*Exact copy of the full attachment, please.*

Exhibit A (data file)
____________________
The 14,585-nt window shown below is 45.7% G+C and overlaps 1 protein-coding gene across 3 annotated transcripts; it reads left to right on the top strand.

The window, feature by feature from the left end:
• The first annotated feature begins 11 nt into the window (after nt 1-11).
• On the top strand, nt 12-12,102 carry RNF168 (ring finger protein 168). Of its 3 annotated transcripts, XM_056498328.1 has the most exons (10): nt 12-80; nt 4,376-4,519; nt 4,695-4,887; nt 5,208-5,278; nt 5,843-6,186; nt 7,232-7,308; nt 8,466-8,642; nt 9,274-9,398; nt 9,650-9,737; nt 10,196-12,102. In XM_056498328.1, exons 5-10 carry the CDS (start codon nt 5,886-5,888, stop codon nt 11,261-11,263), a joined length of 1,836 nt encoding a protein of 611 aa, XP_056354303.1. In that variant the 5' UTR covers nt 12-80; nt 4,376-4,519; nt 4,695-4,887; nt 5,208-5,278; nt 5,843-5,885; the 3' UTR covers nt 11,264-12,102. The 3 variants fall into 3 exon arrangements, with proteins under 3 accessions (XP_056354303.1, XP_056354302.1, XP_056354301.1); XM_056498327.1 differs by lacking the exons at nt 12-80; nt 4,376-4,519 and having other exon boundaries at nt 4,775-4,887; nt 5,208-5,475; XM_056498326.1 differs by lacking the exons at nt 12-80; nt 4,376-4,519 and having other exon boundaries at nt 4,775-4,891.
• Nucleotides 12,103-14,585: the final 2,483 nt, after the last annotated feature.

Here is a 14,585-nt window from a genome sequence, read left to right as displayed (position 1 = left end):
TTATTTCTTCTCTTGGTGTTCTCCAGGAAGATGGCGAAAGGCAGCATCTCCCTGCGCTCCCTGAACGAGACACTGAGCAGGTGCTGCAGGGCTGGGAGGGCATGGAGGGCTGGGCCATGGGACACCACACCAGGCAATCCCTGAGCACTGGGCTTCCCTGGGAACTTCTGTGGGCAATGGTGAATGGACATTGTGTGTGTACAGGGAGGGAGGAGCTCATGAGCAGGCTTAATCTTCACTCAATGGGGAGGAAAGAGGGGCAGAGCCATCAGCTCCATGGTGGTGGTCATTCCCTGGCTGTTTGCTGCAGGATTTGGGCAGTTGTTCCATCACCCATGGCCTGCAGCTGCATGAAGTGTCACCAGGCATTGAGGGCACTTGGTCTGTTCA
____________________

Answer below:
The 14,585-nt window shown below is 45.7% G+C and overlaps 1 protein-coding gene across 3 annotated transcripts; it reads left to right on the top strand.

The window, feature by feature from the left end:
• The first annotated feature begins 11 nt into the window (after nt 1-11).
• On the top strand, nt 12-12,102 carry RNF168 (ring finger protein 168). Of its 3 annotated transcripts, XM_056498328.1 has the most exons (10): nt 12-80; nt 4,376-4,519; nt 4,695-4,887; nt 5,208-5,278; nt 5,843-6,186; nt 7,232-7,308; nt 8,466-8,642; nt 9,274-9,398; nt 9,650-9,737; nt 10,196-12,102. In XM_056498328.1, exons 5-10 carry the CDS (start codon nt 5,886-5,888, stop codon nt 11,261-11,263), a joined length of 1,836 nt encoding a protein of 611 aa, XP_056354303.1. In that variant the 5' UTR covers nt 12-80; nt 4,376-4,519; nt 4,695-4,887; nt 5,208-5,278; nt 5,843-5,885; the 3' UTR covers nt 11,264-12,102. The 3 variants fall into 3 exon arrangements, with proteins under 3 accessions (XP_056354303.1, XP_056354302.1, XP_056354301.1); XM_056498327.1 differs by lacking the exons at nt 12-80; nt 4,376-4,519 and having other exon boundaries at nt 4,775-4,887; nt 5,208-5,475; XM_056498326.1 differs by lacking the exons at nt 12-80; nt 4,376-4,519 and having other exon boundaries at nt 4,775-4,891.
• Nucleotides 12,103-14,585: the final 2,483 nt, after the last annotated feature.

Here is a 14,585-nt window from a genome sequence, read left to right as displayed (position 1 = left end):
TTATTTCTTCTCTTGGTGTTCTCCAGGAAGATGGCGAAAGGCAGCATCTCCCTGCGCTCCCTGAACGAGACACTGAGCAGGTGCTGCAGGGCTGGGAGGGCATGGAGGGCTGGGCCATGGGACACCACACCAGGCAATCCCTGAGCACTGGGCTTCCCTGGGAACTTCTGTGGGCAATGGTGAATGGACATTGTGTGTGTACAGGGAGGGAGGAGCTCATGAGCAGGCTTAATCTTCACTCAATGGGGAGGAAAGAGGGGCAGAGCCATCAGCTCCATGGTGGTGGTCATTCCCTGGCTGTTTGCTGCAGGATTTGGGCAGTTGTTCCATCACCCATGGCCTGCAGCTGCATGAAGTGTCACCAGGCATTGAGGGCACTTGGTCTGTTCA